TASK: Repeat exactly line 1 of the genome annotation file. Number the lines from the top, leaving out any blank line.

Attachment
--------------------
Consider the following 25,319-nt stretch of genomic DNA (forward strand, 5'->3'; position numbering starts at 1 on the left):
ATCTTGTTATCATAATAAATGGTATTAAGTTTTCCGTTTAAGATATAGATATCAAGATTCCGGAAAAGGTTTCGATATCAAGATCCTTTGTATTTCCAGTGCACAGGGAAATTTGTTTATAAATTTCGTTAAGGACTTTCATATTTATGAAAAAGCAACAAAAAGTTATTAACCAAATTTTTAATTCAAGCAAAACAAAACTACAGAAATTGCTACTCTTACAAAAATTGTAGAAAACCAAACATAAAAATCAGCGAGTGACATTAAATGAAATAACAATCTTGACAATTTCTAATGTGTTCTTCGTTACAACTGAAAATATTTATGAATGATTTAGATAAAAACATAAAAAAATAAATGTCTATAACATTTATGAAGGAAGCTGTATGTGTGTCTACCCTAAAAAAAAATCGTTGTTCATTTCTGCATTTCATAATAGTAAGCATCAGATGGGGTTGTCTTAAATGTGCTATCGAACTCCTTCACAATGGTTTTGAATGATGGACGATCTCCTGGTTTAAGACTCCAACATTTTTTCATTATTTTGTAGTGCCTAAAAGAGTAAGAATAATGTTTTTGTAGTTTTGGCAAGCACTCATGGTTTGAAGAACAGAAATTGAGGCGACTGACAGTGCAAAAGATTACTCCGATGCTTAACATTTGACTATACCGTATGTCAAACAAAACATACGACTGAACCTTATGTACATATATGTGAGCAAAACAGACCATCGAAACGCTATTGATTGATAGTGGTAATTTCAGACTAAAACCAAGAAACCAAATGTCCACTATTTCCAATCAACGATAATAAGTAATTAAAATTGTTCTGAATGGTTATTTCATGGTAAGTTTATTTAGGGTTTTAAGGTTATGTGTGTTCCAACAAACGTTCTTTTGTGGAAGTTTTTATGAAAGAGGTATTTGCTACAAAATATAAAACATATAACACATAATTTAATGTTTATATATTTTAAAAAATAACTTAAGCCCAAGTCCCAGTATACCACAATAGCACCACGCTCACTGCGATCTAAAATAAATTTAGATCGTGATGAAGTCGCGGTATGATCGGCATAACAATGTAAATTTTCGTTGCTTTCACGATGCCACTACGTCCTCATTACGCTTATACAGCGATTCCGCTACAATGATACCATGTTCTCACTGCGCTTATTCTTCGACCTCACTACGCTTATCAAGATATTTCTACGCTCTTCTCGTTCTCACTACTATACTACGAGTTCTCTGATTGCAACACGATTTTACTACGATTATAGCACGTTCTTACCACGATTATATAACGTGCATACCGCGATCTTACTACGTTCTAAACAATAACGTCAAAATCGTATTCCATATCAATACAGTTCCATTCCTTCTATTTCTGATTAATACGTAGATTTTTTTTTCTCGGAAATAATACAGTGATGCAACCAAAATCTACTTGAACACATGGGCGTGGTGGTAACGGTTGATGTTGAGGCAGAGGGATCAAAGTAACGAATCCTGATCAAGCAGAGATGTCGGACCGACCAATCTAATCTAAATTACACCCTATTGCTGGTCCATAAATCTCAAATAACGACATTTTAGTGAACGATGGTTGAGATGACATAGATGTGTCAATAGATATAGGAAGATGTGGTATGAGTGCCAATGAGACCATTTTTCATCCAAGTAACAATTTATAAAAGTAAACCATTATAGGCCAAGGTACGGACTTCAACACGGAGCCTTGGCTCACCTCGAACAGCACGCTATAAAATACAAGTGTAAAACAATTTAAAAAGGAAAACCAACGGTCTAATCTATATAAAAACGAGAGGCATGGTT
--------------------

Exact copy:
Consider the following 25,319-nt stretch of genomic DNA (forward strand, 5'->3'; position numbering starts at 1 on the left):